Wishcycling: Background information when reading Wasteland

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The Secret World of Waste and the Urgent Search for a Cleaner Future

by Oliver Franklin-Wallis

Wasteland by Oliver Franklin-Wallis X
Wasteland by Oliver Franklin-Wallis
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    Jul 2023, 400 pages


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Book Reviewed by:
Elisabeth Herschbach
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This article relates to Wasteland

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Let's say you have an empty shampoo bottle or yogurt container. Should it go in your recycling bin or the trash? Chances are you'll check for the familiar three-arrow recycling symbol before deciding. But as Oliver Franklin-Wallis explains in Wasteland, the symbol we've all come to equate with recyclability simply means that an item theoretically can be recycled, not that it will be recycled in practice.

Adding to the confusion in the United States is that there is no federal recycling system in place to set uniform standards nationwide. Instead, recycling facilities and the items they accept vary widely across the country. "Recycling decision-making is currently in the hands of 20,000 communities in the U.S., all of which make their own choices about whether and what to recycle," says sustainability expert Stephanie Kersten-Johnston. No wonder a 2019 survey found that a large majority of Americans think recycling is more confusing than notoriously confounding tasks like filing taxes or assembling Ikea furniture.

A result of that confusion is that many recyclable items end up tossed in the trash instead of being recycled. Other times, as Franklin-Wallis says, people end up making the opposite mistake—putting things in their recycling bin that they think or hope will be recycled but that are not. Indeed, according to the National Waste and Recycling Association, a full quarter of what Americans put in their recycling bins doesn't belong there. Known as wishcycling or aspirational recycling, this behavior typically arises from the desire to be environmentally conscious. But although the intentions behind wishcycling may be good, the consequences are not.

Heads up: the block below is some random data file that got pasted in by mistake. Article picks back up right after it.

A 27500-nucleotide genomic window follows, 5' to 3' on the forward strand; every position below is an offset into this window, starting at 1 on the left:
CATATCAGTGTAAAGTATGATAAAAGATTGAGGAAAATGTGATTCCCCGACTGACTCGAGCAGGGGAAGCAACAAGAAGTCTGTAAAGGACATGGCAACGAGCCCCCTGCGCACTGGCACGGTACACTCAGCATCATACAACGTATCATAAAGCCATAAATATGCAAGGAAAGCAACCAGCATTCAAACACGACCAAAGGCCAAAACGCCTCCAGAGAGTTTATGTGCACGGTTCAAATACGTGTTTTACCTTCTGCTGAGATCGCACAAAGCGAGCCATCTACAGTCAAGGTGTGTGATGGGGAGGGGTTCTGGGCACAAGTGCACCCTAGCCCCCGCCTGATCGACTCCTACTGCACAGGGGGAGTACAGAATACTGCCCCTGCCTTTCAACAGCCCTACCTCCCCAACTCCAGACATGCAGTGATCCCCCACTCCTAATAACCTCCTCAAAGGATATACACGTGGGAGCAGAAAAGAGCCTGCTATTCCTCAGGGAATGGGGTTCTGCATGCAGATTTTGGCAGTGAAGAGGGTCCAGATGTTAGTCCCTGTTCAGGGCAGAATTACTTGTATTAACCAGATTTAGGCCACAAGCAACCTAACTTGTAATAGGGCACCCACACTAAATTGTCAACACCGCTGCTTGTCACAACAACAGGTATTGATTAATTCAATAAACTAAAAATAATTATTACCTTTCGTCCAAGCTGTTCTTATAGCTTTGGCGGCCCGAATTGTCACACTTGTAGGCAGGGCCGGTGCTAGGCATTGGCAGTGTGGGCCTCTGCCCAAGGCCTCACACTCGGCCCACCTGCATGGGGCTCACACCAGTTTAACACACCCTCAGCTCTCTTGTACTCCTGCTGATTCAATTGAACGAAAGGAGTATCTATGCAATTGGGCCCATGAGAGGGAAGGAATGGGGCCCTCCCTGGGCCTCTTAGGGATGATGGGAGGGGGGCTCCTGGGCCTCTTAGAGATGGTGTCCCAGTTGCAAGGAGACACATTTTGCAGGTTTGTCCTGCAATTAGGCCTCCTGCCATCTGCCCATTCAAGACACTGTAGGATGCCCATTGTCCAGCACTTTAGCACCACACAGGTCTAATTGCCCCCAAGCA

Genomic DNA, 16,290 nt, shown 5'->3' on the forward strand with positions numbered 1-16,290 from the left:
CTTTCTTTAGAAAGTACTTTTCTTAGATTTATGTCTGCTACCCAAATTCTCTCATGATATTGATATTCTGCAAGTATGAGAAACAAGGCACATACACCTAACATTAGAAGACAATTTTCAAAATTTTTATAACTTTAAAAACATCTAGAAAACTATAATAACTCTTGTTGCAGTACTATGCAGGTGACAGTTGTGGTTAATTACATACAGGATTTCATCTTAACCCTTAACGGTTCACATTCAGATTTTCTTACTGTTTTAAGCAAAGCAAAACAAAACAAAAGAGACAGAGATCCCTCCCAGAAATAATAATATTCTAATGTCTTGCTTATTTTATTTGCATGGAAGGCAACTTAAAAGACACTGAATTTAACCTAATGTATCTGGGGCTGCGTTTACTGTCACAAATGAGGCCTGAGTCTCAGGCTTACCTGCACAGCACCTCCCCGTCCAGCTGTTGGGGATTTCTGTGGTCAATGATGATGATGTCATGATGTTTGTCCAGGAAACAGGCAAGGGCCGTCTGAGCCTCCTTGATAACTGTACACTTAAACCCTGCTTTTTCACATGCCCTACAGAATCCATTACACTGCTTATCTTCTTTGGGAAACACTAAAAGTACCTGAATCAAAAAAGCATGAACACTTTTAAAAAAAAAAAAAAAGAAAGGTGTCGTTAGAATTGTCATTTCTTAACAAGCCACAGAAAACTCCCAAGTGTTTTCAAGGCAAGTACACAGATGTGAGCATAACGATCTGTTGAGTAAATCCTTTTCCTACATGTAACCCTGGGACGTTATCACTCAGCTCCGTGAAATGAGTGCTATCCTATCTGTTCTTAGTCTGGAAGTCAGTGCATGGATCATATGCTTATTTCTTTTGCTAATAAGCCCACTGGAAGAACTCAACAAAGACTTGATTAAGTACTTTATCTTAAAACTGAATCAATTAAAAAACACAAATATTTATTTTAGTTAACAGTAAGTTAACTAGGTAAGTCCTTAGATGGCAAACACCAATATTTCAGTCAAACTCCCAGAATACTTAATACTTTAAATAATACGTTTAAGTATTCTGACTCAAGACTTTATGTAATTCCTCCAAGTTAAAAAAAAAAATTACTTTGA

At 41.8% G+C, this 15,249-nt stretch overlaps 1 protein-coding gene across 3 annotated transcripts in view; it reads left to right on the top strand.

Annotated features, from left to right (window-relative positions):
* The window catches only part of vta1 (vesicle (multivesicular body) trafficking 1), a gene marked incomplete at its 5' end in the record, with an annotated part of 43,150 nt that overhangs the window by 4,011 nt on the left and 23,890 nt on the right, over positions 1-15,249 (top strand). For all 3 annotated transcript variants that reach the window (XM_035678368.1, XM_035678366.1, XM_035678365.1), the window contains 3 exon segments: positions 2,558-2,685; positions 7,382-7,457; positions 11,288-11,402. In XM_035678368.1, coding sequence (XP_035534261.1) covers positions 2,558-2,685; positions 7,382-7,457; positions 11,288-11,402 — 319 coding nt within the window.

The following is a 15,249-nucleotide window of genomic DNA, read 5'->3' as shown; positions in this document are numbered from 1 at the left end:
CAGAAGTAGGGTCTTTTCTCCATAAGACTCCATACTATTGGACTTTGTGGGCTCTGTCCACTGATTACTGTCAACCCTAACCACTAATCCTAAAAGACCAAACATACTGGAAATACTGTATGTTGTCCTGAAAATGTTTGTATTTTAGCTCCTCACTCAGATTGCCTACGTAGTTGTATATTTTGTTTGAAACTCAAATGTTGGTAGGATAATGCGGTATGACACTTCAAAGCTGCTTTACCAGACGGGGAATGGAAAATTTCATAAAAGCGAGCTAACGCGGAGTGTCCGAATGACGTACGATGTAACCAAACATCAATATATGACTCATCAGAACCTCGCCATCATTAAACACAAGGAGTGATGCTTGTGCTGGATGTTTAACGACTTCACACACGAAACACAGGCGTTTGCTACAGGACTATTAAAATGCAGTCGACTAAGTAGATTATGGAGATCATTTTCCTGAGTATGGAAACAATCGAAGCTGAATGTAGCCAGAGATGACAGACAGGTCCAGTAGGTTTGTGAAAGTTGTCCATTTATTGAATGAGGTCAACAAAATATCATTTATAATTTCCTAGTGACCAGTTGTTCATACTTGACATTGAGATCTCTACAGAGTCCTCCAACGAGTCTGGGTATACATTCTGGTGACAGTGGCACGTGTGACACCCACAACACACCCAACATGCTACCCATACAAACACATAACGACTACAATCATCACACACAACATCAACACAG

Recycling combine in Sunset Park, Brooklyn, NYCPutting non-recyclable items in your recycling bin contaminates the recycling stream, making it more labor-intensive and expensive for facilities to sort the materials for processing. In addition, materials that a facility is not designed to accept can sometimes cause expensive damage to the equipment. For example, plastic bags can get caught in sorting machinery and cause serious malfunctions. Unable to keep up with the cost, some cities are forced to shut their recycling facilities down or severely restrict the material they collect.

More fundamentally, wishcycling undermines the recycling process, making it less likely that genuinely recyclable items will in fact be recycled. Because sorting out the waste can be so difficult, contamination can result in the entire batch being rejected, not just the non-recyclable items. As a result, materials that normally would be recycled get sent to the landfill or incinerator instead. According to Joe Pickard of the Institute of Scrap Recycling Industries, it is common for recycling facilities to have up to 20 percent contamination rates. That translates into a lot of unnecessarily wasted recyclables that otherwise would have been kept out of landfills.